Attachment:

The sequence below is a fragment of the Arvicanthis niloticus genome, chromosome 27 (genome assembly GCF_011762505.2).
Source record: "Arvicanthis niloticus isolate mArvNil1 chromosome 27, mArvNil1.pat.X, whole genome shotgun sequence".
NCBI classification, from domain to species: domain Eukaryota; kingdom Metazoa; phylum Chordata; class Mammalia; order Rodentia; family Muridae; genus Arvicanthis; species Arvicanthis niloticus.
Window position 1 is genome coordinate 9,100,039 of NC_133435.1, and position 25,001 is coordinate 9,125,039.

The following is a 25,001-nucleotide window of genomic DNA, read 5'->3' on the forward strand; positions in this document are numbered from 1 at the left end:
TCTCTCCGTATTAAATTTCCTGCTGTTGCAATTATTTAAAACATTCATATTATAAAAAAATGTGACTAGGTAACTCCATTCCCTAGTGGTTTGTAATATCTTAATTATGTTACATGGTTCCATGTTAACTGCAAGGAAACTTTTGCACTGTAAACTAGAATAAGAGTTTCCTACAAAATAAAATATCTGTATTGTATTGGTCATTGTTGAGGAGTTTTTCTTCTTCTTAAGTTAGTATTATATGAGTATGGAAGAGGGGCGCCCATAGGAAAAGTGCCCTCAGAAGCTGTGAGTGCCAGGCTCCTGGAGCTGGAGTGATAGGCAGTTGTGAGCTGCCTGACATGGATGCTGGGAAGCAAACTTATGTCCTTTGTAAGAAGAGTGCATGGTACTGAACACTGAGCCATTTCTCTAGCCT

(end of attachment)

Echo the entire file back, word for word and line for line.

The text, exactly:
The sequence below is a fragment of the Arvicanthis niloticus genome, chromosome 27 (genome assembly GCF_011762505.2).
Source record: "Arvicanthis niloticus isolate mArvNil1 chromosome 27, mArvNil1.pat.X, whole genome shotgun sequence".
NCBI classification, from domain to species: domain Eukaryota; kingdom Metazoa; phylum Chordata; class Mammalia; order Rodentia; family Muridae; genus Arvicanthis; species Arvicanthis niloticus.
Window position 1 is genome coordinate 9,100,039 of NC_133435.1, and position 25,001 is coordinate 9,125,039.

The following is a 25,001-nucleotide window of genomic DNA, read 5'->3' on the forward strand; positions in this document are numbered from 1 at the left end:
TCTCTCCGTATTAAATTTCCTGCTGTTGCAATTATTTAAAACATTCATATTATAAAAAAATGTGACTAGGTAACTCCATTCCCTAGTGGTTTGTAATATCTTAATTATGTTACATGGTTCCATGTTAACTGCAAGGAAACTTTTGCACTGTAAACTAGAATAAGAGTTTCCTACAAAATAAAATATCTGTATTGTATTGGTCATTGTTGAGGAGTTTTTCTTCTTCTTAAGTTAGTATTATATGAGTATGGAAGAGGGGCGCCCATAGGAAAAGTGCCCTCAGAAGCTGTGAGTGCCAGGCTCCTGGAGCTGGAGTGATAGGCAGTTGTGAGCTGCCTGACATGGATGCTGGGAAGCAAACTTATGTCCTTTGTAAGAAGAGTGCATGGTACTGAACACTGAGCCATTTCTCTAGCCT